And I Did Not Know It

Tomorrow is the 15th anniversary of my Mother’s death. I honestly can’t summon up the energy to write a fitting tribute for her as I’ve done in years’ past. (I’ve already written tributes to her here and here.) I just miss her so much and no amount of writing about it is ever going to assuage the pain of her absence. But I decided to honor her by posting a sermon I preached in her honor last spring. Fair warning: it’s lengthy. But these are my thoughts as I reflect on my Mother today.


“And I Did Not Know It” – Genesis 28:10-16

In the darkness…
In the night…
This refrain rises and rings out over the plain…
“Surely the LORD is in this place, and I did not know it.”

The Biblical account recalls Jacob as a rather despicable character. Our text for today comes fresh on the heels of Jacob’s deception of his father Isaac. In the Bible’s first account of identity theft, Jacob pretends to be Esau, duping his blind (!) father into conferring upon him the blessing that was the rightful possession of his older brother. But we should’ve seen this coming all along. When these twin boys were born, it was Esau who came first; Jacob, tenacious even in birth, enters the world clinging to his brother’s heel. His name becomes some sort of self-fulfilling prophecy; Jacob means either “he takes by the heel” or “he cheats”. As if swindling Esau’s birthright away (for a bowl of stew, no less), Jacob steals the family blessing as well. He cheats, indeed.

The text says that Isaac preferred Esau, the firstborn, the rugged “man’s man”. He liked to feast on the game his hunter-son would bring home. Jacob no doubt knew of this preferment. In fact, that seems to be what prompted the deception in the first place.

For Jacob, you see, was the favorite of his mother, Rebekah. She is the one standing in the corner, aiding and abetting the deception of her husband. She is the one who, in the aftermath of the deception story, convinces Isaac to send Jacob off on a journey to find a wife, a shrewd tactic to assist Jacob in avoiding the wrath of his older brother. And so we find Jacob in the midst of this journey. The text says he comes to a certain place and the sun is setting, so he makes the decision to spend the night.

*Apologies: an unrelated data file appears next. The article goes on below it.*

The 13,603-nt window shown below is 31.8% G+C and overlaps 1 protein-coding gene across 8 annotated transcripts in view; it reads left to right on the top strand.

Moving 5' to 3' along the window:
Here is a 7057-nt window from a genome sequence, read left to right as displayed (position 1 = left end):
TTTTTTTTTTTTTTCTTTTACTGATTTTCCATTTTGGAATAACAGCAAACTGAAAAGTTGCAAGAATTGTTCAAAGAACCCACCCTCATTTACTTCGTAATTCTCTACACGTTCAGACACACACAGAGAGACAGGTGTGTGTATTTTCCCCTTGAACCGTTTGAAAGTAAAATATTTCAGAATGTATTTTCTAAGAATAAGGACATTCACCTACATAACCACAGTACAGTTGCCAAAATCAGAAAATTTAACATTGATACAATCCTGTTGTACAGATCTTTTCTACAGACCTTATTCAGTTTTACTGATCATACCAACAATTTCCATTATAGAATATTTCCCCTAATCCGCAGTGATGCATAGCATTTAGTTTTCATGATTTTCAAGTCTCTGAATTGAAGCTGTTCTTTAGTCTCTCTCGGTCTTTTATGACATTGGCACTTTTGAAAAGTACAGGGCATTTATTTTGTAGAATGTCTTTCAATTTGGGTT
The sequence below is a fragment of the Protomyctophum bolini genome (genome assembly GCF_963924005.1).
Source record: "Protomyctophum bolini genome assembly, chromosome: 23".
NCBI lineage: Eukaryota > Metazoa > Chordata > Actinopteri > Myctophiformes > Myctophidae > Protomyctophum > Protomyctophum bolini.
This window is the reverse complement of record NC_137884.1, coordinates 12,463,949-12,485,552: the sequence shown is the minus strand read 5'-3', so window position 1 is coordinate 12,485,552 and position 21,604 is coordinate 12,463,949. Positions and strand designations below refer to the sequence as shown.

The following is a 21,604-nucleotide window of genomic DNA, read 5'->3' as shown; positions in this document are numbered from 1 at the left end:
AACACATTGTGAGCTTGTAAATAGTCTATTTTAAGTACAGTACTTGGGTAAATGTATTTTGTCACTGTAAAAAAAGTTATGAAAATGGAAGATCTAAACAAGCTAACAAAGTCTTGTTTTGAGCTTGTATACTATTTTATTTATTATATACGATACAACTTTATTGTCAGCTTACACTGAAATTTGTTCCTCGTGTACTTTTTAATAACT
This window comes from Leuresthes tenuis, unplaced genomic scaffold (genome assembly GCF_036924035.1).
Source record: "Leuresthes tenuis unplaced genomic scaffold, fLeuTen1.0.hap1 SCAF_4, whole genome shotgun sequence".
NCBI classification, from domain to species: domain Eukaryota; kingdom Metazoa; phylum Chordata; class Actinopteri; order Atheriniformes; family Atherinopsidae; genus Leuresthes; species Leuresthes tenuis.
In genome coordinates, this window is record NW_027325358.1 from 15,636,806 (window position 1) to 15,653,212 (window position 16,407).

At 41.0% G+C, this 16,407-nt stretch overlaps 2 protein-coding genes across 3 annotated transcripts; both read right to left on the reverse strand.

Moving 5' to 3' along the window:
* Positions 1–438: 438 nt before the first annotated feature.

It is here on the plain that we find Jacob. Here, in this darkness, in this night, he beds down alone. And in this darkness, in this night, loneliness begins to envelope him. This much is clear: he is not lonely because he misses his father. To tell the truth, he was accustomed to being without Isaac. Not being in his father’s presence – this is no new experience for Jacob. No, it is his mother that he misses! For she is the one who loves him! She is the one who nurtures him! Can there be any doubt that he is on his way to his mother’s homeland to find a wife that will love him the way Rebekah has? It is his mother that Jacob misses at this, the hour we stumble upon him.

And so, we find Jacob, alone in this darkness, in this night, with nothing but the barrenness of the plain, the barrenness of his own soul.

Jacob drifts into a deep sleep, until…

Behold! He sees a ladder, a staircase, more precisely, coming down from heaven to the place where he lays on the ground. He looks and Behold! The host of heaven! Angelic beings surround him! These celestial beings are ascending and descending in the firmament between heaven and earth. And Behold! A voice booms from beside him. “I am the LORD, the God of Abraham your father, the God of Isaac!” And Jacob realizes that he is not alone after all. He is in the presence of God. Behold!

It must be noted that the text gives no indication that Jacob had ever encountered this God before. Oh sure, he’d heard the stories. He’d heard the stories of his grandfather Abraham and how God had spoken to him. No doubt he’d heard the stories of this God who had appeared to confer blessings and promises upon his father Isaac. But Jacob? He’d known nothing of this God. And yet, here He stands, beside him. “I am the God of your fathers, Abraham and Isaac.” The implicit question here is: Will I be your God, Jacob?

God offers blessing and He offers promise. “Behold, I am with you,” He tells Jacob. And Jacob awakes from his dream, and he says, “Surely the LORD is in this place, and I did not know.”